Paul Thek: Untitled (interior), ca. 1973, pencil on paper, 19 by 24 inches; at Hannah Hoffman.

The recent exhibition of Paul Thek’s work at Hannah Hoffman Gallery was surprisingly pretty. The Thek it portrayed seemed to have been an introspective sort, given to naive drawings of flowers and sensitive paintings of the sea, rather than the radical boundary-pusher he generally was. The show was arranged across three gallery spaces. Among the works in the first room were two early drawings, Abstraction of Flower and Study of Blossoms (both 1957), that feature windblown dandelions quickly sketched on newsprint with torn edges. These works convey a sense of ephemerality and have an intimate quality.

The second gallery displayed nine compositions executed in watercolor, pen, and pencil that depict landscapes and interiors in a more studied manner. Every hinge and electrical socket, for instance, is lovingly detailed in Untitled (interior), ca. 1973, which shows a view from a kitchen into a living room. A few of the works feature six squares that resemble frames on a film storyboard (though some of them remain blank). The squares in Untitled (5/9/70), 1970, present multiple glimpses of the sea, mostly through overgrown foliage. Many of the pieces in this room offered such partially obscured views, with the tip of a building or the top of a telephone pole just in eyeshot, the images imparting the feeling that some latent event is on the horizon, about to reveal itself.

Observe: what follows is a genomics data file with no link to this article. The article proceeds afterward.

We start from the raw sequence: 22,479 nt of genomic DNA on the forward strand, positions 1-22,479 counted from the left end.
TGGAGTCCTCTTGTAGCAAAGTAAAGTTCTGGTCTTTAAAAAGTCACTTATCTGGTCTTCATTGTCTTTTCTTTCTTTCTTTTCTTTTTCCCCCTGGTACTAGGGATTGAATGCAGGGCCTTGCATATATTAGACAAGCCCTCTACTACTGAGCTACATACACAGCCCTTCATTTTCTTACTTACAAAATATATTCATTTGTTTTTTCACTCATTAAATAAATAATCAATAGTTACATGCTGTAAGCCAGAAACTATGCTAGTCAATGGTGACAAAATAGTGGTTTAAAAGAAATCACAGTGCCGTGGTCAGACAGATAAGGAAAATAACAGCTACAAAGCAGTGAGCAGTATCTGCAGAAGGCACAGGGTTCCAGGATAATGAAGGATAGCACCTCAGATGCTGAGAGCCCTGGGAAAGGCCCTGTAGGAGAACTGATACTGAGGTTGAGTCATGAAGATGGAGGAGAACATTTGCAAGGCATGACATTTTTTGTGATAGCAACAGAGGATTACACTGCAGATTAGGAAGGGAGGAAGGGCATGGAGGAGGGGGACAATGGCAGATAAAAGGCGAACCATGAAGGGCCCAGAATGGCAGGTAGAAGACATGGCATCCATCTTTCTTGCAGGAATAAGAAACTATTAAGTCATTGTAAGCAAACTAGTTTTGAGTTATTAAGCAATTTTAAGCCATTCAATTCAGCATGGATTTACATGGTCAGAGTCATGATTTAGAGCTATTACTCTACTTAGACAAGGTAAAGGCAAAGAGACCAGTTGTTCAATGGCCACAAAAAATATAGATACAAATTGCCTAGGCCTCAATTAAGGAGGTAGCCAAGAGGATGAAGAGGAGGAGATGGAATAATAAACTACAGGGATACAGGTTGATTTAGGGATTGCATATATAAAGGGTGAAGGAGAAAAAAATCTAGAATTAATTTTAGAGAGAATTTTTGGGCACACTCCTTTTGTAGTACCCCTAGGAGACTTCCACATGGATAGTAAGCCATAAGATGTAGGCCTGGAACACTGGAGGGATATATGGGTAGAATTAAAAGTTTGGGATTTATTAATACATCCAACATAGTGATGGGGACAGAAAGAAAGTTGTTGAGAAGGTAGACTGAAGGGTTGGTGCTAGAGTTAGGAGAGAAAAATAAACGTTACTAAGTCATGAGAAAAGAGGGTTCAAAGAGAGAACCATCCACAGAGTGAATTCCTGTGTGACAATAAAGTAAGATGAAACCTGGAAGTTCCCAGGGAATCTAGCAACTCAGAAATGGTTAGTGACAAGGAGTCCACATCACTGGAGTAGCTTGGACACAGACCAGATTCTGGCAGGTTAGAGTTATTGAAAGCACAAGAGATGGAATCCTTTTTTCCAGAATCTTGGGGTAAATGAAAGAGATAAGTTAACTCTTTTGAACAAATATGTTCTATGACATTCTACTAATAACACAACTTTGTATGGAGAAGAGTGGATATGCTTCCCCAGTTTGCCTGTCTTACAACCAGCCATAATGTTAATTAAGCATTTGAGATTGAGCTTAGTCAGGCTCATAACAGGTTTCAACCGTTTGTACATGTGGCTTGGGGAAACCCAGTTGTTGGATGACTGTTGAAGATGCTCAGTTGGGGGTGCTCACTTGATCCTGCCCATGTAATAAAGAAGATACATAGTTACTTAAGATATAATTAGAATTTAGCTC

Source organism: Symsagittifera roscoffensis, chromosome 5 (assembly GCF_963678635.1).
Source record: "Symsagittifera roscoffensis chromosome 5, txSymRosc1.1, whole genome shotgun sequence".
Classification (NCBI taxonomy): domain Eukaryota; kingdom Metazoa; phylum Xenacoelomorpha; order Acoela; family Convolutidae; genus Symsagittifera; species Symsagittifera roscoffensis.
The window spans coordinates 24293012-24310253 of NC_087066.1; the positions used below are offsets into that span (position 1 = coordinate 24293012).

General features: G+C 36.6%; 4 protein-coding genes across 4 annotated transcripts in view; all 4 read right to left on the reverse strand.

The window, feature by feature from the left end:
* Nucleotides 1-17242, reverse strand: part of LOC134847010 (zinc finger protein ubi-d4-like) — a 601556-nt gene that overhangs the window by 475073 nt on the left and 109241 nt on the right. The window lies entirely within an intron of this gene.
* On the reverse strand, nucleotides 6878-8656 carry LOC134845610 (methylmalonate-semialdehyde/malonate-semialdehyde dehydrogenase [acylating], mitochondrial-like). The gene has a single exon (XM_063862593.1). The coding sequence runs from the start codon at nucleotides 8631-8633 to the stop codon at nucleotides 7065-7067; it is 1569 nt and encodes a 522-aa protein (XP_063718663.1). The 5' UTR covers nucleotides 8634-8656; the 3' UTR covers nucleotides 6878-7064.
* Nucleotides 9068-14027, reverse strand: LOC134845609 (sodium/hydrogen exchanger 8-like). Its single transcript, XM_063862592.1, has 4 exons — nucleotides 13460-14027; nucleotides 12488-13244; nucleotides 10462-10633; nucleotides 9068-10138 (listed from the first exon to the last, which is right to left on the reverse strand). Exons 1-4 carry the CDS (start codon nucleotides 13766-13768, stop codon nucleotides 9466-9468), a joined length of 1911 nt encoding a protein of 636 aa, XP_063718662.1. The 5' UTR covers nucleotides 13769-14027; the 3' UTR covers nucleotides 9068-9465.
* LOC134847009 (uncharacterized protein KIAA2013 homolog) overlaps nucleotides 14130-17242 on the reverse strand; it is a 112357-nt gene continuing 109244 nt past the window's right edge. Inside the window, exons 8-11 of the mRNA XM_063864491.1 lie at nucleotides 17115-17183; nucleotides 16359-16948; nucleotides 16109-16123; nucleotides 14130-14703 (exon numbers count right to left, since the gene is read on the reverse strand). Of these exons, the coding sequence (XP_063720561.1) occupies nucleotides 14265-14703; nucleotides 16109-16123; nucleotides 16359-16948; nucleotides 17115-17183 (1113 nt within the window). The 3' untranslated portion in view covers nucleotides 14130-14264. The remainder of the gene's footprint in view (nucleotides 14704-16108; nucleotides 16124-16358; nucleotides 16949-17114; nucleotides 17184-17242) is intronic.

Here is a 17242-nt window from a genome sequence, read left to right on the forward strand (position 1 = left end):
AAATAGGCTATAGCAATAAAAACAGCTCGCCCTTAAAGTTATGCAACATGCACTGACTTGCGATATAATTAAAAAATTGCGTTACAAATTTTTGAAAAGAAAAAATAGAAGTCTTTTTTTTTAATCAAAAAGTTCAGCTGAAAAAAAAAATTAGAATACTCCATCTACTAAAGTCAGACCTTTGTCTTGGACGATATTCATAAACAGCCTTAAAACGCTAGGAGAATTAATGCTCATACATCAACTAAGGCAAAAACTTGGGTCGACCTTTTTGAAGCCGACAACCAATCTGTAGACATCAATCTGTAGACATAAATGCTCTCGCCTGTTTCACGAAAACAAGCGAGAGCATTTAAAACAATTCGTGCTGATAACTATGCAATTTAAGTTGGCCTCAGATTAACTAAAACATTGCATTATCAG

Not everything in the exhibition was so subtle. In the 1971 sculpture Untitled (Ferocious), a ripped-open animal’s head rendered in plasticine, its insides appearing as a bloody tangle, is housed in a plexiglass vitrine. In Untitled (Dinosaurus), also from 1971, a plasticine depiction of a similarly exposed dinosaur inhabits a wooden art-shipping crate whose interior has been painted with landscapes composed of volcanos and pink skies.

While these sculptures offer a certain amount of gore, the fact that the animals are imagined or extinct makes them far less shocking than the grisly portrayals of severed human flesh that Thek so compellingly created—which were represented here in a single work, Untitled (Meat Cable), 1968–69, shown in one corner. Comprising four wads of red wax strung along a slender steel chain, this work is a rather pared-back incarnation of the disturbing meaty chunks that Thek frequently rendered in his “Technological Reliquaries” series. Made during the heyday of Minimalism in New York, Thek’s corporeal creations were genuinely subversive. Yet his position as an iconoclastic figure who firmly dissociated himself from the prevailing trends of contemporary art was barely articulated in this sanitized retelling of his career. Sure, there was the occasional jolt of weirdness—as with the wig-draped arm in an untitled “Technological Reliquary” from around 1966–67 and the grasping hand in Untitled (Hand with Ring), 1967. But these body parts are accessorized and colorfully painted in such a way that they read clearly as artificial representations.

In one of the drawings on view, You Cannot Resist My Wave (1979), a sketch of a waving hand beckons the viewer. This seemingly simple overture is turned into a challenge by a statement written toward the bottom: HE SENSED THAT THE OTHER WAS NOT USED TO ANY REAL EMOTION. A more representative exhibition of Thek’s work, including more of the artist’s “Technological Reliquaries,” would have better conveyed this provocative attitude, which compels us to consider the authenticity of our own desires and ambitions, housed as they are in fallible vessels.